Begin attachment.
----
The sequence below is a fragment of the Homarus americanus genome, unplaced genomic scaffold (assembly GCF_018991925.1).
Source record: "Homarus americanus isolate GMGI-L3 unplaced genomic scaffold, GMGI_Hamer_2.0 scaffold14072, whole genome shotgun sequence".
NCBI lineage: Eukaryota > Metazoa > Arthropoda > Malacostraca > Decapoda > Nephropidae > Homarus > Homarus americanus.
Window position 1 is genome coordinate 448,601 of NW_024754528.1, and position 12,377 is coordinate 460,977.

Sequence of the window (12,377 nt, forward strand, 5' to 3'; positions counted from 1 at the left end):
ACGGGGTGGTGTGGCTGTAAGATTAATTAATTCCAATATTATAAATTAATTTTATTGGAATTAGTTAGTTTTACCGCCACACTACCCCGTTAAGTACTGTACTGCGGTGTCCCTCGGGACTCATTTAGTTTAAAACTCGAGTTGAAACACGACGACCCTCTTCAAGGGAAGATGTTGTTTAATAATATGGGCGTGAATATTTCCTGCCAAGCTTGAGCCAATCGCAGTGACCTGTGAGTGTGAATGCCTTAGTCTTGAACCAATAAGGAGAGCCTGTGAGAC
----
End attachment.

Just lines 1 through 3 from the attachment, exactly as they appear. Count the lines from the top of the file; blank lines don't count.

The sequence below is a fragment of the Homarus americanus genome, unplaced genomic scaffold (assembly GCF_018991925.1).
Source record: "Homarus americanus isolate GMGI-L3 unplaced genomic scaffold, GMGI_Hamer_2.0 scaffold14072, whole genome shotgun sequence".
NCBI lineage: Eukaryota > Metazoa > Arthropoda > Malacostraca > Decapoda > Nephropidae > Homarus > Homarus americanus.